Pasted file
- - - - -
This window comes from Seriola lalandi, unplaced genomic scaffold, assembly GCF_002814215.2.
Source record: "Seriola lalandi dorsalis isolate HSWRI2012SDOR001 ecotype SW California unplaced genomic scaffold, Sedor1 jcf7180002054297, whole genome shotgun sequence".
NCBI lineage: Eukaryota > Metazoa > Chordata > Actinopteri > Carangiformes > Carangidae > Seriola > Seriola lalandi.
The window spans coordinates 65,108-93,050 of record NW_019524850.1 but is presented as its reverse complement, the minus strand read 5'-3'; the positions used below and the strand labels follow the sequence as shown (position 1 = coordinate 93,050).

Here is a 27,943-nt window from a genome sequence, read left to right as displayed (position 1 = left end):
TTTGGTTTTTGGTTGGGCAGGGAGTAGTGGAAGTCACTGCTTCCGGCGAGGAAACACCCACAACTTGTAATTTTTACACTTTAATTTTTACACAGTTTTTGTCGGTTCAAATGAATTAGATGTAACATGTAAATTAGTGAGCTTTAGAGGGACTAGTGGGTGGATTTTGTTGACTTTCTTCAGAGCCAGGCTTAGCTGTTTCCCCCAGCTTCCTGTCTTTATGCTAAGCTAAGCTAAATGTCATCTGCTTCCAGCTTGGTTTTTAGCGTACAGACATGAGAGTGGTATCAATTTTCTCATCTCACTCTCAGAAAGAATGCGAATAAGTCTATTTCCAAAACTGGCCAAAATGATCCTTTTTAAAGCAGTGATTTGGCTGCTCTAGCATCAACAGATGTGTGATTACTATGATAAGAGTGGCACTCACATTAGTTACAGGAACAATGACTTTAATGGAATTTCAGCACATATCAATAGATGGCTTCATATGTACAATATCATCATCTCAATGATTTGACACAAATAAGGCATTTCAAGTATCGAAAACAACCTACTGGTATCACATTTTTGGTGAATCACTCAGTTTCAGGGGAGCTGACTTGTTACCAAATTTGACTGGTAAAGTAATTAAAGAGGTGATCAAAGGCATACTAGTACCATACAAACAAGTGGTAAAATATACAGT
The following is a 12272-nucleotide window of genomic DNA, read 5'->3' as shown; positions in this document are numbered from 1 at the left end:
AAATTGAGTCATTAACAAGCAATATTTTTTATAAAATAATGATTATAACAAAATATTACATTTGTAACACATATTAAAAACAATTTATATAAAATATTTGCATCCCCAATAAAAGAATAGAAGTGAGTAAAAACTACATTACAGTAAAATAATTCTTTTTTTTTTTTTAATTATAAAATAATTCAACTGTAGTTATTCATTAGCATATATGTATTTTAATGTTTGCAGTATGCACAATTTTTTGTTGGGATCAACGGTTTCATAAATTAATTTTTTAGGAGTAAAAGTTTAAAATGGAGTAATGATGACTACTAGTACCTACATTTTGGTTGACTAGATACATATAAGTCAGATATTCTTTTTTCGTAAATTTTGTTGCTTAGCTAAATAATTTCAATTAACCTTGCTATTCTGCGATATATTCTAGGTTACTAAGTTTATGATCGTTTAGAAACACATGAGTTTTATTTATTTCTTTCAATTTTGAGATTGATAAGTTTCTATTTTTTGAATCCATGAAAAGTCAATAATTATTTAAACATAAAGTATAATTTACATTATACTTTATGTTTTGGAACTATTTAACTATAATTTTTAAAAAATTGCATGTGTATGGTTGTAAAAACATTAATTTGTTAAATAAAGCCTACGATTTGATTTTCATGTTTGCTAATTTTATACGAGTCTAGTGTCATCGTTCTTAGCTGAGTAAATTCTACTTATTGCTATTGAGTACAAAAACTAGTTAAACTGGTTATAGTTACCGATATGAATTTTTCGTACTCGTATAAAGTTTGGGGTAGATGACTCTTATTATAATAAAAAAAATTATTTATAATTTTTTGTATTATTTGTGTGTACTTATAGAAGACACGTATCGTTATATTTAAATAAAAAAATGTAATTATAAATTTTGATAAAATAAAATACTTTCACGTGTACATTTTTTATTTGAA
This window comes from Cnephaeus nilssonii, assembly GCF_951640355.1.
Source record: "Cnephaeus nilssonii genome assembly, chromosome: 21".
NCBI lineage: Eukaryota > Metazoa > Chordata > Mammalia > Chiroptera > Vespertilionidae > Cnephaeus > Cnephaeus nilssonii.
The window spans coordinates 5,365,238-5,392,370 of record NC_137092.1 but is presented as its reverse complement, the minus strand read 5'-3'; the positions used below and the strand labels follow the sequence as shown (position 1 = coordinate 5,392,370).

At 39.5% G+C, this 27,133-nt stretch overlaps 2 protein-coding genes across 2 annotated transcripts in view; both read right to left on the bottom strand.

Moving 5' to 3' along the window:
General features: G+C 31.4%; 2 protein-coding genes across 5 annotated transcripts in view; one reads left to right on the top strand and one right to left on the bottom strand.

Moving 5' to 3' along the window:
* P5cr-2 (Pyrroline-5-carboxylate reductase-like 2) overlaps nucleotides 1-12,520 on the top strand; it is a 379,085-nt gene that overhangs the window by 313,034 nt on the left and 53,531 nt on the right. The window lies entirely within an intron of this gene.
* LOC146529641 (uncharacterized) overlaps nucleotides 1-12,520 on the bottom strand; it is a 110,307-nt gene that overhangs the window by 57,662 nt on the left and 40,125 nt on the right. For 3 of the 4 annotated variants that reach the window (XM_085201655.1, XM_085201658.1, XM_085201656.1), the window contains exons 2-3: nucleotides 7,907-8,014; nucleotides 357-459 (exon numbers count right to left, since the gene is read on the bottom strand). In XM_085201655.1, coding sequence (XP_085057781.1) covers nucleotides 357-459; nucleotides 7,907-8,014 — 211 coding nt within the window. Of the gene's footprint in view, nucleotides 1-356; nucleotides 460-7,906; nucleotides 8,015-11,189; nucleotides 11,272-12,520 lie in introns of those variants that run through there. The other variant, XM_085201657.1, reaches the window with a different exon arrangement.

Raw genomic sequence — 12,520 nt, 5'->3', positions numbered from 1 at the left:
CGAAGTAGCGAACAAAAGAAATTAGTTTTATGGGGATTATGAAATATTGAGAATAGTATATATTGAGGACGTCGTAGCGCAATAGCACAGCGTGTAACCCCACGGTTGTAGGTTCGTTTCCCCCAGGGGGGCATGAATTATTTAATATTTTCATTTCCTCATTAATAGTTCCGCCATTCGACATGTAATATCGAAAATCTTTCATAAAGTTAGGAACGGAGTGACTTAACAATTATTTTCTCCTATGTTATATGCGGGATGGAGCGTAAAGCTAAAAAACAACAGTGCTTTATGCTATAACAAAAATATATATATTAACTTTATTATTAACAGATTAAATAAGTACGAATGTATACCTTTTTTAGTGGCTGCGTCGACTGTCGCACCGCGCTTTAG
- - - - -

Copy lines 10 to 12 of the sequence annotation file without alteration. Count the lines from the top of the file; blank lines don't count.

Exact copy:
Source record: "Cnephaeus nilssonii genome assembly, chromosome: 21".
NCBI lineage: Eukaryota > Metazoa > Chordata > Mammalia > Chiroptera > Vespertilionidae > Cnephaeus > Cnephaeus nilssonii.
The window spans coordinates 5,365,238-5,392,370 of record NC_137092.1 but is presented as its reverse complement, the minus strand read 5'-3'; the positions used below and the strand labels follow the sequence as shown (position 1 = coordinate 5,392,370).